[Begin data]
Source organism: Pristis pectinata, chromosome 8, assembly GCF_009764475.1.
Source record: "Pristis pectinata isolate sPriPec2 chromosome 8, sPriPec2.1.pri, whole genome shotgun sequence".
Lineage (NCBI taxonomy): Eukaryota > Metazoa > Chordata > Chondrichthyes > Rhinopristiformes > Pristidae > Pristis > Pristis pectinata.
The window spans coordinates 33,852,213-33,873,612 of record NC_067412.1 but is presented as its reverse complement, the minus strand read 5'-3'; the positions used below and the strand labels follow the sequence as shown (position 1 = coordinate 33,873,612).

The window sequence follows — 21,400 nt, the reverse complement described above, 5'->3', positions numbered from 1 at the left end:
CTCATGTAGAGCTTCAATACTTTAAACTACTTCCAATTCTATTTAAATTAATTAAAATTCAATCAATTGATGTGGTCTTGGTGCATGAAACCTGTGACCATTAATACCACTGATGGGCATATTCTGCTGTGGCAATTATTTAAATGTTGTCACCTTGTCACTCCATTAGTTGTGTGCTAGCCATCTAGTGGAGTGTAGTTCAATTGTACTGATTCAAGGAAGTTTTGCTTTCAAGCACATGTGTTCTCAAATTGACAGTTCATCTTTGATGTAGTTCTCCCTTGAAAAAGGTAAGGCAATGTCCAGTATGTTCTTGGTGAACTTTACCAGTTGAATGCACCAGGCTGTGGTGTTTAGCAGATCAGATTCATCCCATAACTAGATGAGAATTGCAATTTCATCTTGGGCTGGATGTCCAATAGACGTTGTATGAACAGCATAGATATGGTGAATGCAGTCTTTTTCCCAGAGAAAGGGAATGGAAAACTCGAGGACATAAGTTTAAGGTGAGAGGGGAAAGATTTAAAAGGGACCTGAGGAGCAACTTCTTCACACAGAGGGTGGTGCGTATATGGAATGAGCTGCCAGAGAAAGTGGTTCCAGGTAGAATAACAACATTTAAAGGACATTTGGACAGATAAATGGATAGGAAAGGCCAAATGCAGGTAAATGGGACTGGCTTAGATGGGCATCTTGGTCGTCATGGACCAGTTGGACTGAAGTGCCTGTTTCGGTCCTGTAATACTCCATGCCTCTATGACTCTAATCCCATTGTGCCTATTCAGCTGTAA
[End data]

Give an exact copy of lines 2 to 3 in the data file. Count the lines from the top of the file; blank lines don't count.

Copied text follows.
Source record: "Pristis pectinata isolate sPriPec2 chromosome 8, sPriPec2.1.pri, whole genome shotgun sequence".
Lineage (NCBI taxonomy): Eukaryota > Metazoa > Chordata > Chondrichthyes > Rhinopristiformes > Pristidae > Pristis > Pristis pectinata.